Durban – Franklin University

It is time for Durban – Day 9

After two fun filled days in St. Lucia, it was time to head to Durban, also along the coast. On their way, they visited Ongoye Forest and a scenic walk. Furthermore, they attended a lecture with Sharon Louw. She is involved with a lot of research and conservation in the forest and helps the locals to live sustainably of the forest.

What is the oNgoye  Forest?

Ongoye Forest is an exceptionally rare and diverse habitat. On the contraty, tt is probably the most famous example of the extremely rare scarp forests. The Ongoye range is well-drained by numerous fast-flowing streams. Umlalazi and its branches, the Thondo and the Intuze, is one of these fast-flowing streams. These are of great importance as a water catchment area. It has large array of rare and endemic tree and plant species that make it “a must” for the more discerning nature lover. In the past, the Zulu household protected the Ongoye forest. The medicinal value of the plants was the reason for the protection.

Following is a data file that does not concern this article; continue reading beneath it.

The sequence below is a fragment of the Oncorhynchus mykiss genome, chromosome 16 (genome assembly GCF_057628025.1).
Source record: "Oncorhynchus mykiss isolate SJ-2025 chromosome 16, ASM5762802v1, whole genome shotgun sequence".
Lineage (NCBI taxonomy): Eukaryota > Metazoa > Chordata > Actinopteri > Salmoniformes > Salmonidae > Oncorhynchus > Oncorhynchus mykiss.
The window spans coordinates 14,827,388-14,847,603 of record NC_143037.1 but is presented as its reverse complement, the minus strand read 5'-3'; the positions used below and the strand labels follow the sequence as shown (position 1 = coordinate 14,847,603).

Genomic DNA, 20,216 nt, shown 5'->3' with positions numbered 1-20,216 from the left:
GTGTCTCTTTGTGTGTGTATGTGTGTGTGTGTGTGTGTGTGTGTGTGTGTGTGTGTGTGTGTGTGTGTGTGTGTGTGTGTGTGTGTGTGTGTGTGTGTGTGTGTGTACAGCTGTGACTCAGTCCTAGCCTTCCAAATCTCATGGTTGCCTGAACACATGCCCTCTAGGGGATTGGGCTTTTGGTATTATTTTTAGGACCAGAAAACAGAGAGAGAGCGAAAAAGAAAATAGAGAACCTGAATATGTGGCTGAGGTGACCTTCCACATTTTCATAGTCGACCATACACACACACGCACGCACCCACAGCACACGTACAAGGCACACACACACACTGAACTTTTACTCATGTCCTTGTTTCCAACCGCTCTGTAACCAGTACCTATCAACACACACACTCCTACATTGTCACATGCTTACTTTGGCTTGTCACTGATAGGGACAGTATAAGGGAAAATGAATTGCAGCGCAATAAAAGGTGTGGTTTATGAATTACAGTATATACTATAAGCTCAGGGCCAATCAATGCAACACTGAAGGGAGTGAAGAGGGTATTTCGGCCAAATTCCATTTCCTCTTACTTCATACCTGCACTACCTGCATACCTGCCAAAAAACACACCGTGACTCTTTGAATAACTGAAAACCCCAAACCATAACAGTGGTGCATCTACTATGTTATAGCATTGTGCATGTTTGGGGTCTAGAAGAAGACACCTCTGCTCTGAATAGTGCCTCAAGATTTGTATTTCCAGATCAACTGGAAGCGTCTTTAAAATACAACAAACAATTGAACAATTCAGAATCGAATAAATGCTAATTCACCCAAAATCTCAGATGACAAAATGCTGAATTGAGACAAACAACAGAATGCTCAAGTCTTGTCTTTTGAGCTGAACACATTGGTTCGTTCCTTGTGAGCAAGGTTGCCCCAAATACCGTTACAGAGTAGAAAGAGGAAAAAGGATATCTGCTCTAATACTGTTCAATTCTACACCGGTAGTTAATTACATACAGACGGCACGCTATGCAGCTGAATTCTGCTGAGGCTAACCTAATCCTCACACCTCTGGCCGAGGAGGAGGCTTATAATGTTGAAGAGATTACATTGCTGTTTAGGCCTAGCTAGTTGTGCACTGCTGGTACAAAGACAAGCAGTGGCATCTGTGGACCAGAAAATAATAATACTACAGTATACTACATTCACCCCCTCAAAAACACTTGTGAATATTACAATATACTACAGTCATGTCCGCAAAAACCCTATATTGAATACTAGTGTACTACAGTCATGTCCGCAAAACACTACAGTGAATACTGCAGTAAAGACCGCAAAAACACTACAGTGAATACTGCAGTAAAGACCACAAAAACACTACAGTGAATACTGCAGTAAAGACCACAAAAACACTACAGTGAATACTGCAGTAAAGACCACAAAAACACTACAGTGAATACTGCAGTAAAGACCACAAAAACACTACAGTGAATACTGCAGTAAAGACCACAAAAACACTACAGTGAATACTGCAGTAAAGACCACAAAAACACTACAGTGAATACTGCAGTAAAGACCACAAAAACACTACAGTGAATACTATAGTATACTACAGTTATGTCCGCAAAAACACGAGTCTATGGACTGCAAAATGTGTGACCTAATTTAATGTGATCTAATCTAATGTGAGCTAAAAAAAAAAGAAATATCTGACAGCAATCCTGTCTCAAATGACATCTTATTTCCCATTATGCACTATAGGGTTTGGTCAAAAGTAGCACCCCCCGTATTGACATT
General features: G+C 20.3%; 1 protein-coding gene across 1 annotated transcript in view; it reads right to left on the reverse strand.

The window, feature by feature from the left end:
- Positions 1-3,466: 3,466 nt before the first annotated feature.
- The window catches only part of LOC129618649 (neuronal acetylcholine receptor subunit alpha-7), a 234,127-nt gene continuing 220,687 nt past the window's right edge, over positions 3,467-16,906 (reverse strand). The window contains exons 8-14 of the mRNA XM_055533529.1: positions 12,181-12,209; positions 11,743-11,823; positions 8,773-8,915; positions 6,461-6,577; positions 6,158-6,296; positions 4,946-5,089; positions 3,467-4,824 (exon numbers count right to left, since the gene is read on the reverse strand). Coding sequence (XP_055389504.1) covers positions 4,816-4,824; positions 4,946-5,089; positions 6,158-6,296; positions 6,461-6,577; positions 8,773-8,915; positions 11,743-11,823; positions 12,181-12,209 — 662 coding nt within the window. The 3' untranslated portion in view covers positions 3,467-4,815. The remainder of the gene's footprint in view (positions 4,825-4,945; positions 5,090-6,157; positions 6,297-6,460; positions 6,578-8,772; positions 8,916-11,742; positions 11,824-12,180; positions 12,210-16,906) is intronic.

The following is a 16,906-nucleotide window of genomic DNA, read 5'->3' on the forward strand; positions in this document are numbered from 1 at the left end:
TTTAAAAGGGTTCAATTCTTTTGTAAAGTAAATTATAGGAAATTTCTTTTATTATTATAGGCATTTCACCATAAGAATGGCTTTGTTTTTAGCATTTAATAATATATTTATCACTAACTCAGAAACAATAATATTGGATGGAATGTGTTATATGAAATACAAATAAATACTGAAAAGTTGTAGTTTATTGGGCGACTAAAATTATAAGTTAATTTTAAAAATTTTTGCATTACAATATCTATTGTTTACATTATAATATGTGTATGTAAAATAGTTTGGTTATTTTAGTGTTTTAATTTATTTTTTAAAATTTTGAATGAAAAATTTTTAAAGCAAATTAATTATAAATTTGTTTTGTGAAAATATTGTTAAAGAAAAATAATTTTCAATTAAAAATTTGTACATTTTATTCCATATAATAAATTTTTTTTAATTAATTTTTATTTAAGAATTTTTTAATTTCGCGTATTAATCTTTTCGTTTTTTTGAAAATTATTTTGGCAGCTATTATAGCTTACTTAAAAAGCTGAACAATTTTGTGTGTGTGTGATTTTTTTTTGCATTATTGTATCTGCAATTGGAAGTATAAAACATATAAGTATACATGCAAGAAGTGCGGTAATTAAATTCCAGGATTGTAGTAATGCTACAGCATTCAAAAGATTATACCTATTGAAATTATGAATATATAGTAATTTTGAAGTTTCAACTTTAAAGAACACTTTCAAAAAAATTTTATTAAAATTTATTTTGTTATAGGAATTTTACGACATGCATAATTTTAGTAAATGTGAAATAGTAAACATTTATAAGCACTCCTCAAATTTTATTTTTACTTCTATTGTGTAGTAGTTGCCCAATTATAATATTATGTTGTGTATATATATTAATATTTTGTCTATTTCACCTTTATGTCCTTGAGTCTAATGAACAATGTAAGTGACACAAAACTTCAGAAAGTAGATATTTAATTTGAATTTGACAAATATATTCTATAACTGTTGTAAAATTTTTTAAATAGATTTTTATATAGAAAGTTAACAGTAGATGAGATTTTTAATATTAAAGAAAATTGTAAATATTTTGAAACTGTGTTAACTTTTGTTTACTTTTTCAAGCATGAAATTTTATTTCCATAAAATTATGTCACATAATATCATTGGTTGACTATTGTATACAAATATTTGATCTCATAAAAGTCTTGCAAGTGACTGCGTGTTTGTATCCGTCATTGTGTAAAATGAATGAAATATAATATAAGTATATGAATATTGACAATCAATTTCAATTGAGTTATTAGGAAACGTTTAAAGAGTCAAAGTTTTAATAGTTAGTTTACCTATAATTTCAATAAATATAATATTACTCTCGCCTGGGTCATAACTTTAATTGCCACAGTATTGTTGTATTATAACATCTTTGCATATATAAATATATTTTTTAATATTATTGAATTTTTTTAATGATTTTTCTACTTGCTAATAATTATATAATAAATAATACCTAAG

More about Durban

Durban is the largest city in the South African province of KwaZulu-Natal. It is the third most populor city in South Africa, after Johannesburg and Cape Town. Furthermore, it is the second most important manufacturing hub in South Africa after Johannesburg. And lastly, located on the East coast of South Africa, Durban is famous for being the busiest port in the country. The city  is one of the major centers of tourism because of the its warm subtropical climate and extensive beaches. Durban has a population of about 3.44 million, making the combined municipality one of the biggest cities on the Indian Ocean coast of the African continent. As of May 2015, Durban is officially one of the New 7 Wonders Cities together with Vigan, Doha, La Paz, Havana, Beirut, and Kuala Lumpur.

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